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Dannyz
Posts: 5
Joined: 8/29/2013

Problem 276 
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The posted solution is only valid for x=a/sqrt2. I believe the assumption was made that triangle BDC was isoseles. The problem reads "In any given right triangle..." I believe the correct solution is y= a^2x/(a^2+2ax+2x^2). I will show the derivation of that if anyone is interested.



Thursday, August 29, 2013 at 6:45:44 PM 
Euclid
Posts: 3
Joined: 9/7/2013

Re: Problem 276 
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Dannyz is right! The problem has an infinite number of solutions for Y between 0 and X because BC and X are not fixed. As Danny mentioned, the solution given is true ONLY for the right triangle where BC = X*sqrt(2). The solution suggested that Y is maximized when H is the midpoint of BC, but you can easily see that as BC increases, H will move further and further right of center. A basic geometric interpretation quickly reveals that as BC approaches infinite, Y approaches X. This can be proved by taking the limit as BC approaches infinite of Danny's equation  using L'Hopital's rule, it simplifies to Y = X. The solution triangle used is interesting and unique, however, in that the line AD perfectly bisects the square.
Solving for the general equation of Y, substitution yielded this quadratic: Y^2(2x^22axa^2)+Y(2x^3+2xa^2+2ax^2)(a^2)(x^2) = 0. It looks even uglier when you plug this into the quadratic formula! But an amazing thing happens: b^24ac turns out to be a perfect square; terms cancel and the correct answer is the same as Danny's formula above: Y = (xa^2)/(x^2 + (x+a)^2). Interestingly, the other answer for Y this quadratic yields is X (which can be thrown out).
Danny, did you arrive at your formula using the same method?



Monday, September 09, 2013 at 8:05:09 AM 
Dannyz
Posts: 5
Joined: 8/29/2013

Re: Problem 276 
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Base on the figure given, I let y be the "vertical y"; so y=xxcos(theta). I let z be the "horizontal y"; so z=acos(theta)xsin(theta). I set y=z and found tan(theta)=(2ax+a^2)/(2x^2+2ax). From that I found sin(theta) and cos(theta) in terms of x and a and then found y.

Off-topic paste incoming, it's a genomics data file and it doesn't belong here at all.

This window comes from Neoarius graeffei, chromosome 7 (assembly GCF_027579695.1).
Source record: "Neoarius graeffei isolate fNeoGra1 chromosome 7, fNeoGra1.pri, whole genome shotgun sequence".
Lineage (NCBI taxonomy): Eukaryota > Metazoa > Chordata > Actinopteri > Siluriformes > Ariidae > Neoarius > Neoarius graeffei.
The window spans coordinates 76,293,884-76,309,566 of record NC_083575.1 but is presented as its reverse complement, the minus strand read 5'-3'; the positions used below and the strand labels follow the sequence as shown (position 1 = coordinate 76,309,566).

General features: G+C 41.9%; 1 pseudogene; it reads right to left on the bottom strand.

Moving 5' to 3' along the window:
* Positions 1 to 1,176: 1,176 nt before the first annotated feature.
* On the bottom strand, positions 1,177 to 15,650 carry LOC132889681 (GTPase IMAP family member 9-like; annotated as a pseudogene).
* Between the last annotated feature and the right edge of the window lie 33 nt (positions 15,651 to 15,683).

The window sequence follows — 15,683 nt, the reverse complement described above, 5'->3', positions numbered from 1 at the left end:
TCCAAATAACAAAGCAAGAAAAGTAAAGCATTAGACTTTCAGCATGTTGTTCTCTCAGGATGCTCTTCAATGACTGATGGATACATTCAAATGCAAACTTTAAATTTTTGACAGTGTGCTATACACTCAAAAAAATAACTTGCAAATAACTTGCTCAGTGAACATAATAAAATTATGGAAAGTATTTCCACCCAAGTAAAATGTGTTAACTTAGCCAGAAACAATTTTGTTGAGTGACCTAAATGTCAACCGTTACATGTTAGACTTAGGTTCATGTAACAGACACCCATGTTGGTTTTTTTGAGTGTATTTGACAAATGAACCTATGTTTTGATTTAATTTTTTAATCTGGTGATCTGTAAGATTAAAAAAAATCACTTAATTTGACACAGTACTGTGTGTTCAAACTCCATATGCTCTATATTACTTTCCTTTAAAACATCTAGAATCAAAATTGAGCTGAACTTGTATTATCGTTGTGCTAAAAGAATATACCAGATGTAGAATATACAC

I also solved the problem based on the approach in the published solution using the fact that angle(DBC) + angle(DCB) = 45. However that only establishes the "vertical y." You must then show the "horizontal y" is the same.
I have a pdf of my solutions, but do not know how to post them.



Monday, September 09, 2013 at 10:40:15 AM 
Dannyz
Posts: 5
Joined: 8/29/2013

Re: Problem 276 
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Sorryfinally got around to viewing my last reply. Should have written, "Based on the figure given,..." Also, I should have stated that theta is angle CAD.



Saturday, September 14, 2013 at 5:54:25 PM 
Euclid
Posts: 3
Joined: 9/7/2013

Re: Problem 276 
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Ahh interesting. I can see how you derived your trig formulas for y and z (though the aCos(theta) term required a substitution using similar triangles). But substituting y for z yielded: tan(theta) + sec(theta) = (a+x)/x. How did you solve for tan(theta)? If I substitute for tan & sec in terms of y and x, it turns this into a solvable quadratic, which yields the correct answer. But I am curious to see which steps you took.
If you'd care to show more work on this, that would be great. Otherwise, you can email your pdf solution to mathsputin@outlook.com and I'd be happy to look at it.



Friday, September 20, 2013 at 1:51:03 AM 
Dannyz
Posts: 5
Joined: 8/29/2013

Re: Problem 276 
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Since tan(theta) + sec(theta) = (a+x)/x, sec(theta) = (a+x)/xtan(theta). Square both sides and substitute tan^2(theta) + 1 for sec^2(theta); tan^2(theta) drops out and tan(theta) follows easily form there...I sent the pdf to the address given.



Saturday, September 21, 2013 at 9:44:07 AM 
Euclid
Posts: 3
Joined: 9/7/2013

Re: Problem 276 
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Great work! There is one rather difficult step in your solution, when solving for sin(theta): the term sqrt[(2ax+a^2)^2 + (2x^2+2ax)^2] becomes sqrt(a^4+4a^3*x+8a^2*x^2+8ax^3+4x^4)... Factoring this fourth degree, multivariable polynomial requires some craftiness  luckily it turns out to be a perfect square, negating the radical. I tried setting it equal to the product of 2 quadratic polynomials with middle terms bax and cax, then solving for b and c... and found that b = c = 2 which makes it a perfect square.
Which program did you use to write your solutions? The diagrams and work are very neat.



Monday, September 23, 2013 at 4:34:43 AM 
Dannyz
Posts: 5
Joined: 8/29/2013

Re: Problem 276 
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I really did not know sin(theta) simplified so nicely until I solved the problem using the second method. When I saw the clean solution for y, I knew (a^4+4a^3x+8a^2x^2+8ax^3+4x^4) had to be a perfect squarethen it was easy.
I drew the figures with AutoCAD, and plotted to CutePDF Writer. Then I used OpenOffice. I imported the PDF figures, used the equation editor to write the solution, and exported the file as a PDF.



Monday, September 23, 2013 at 6:14:15 PM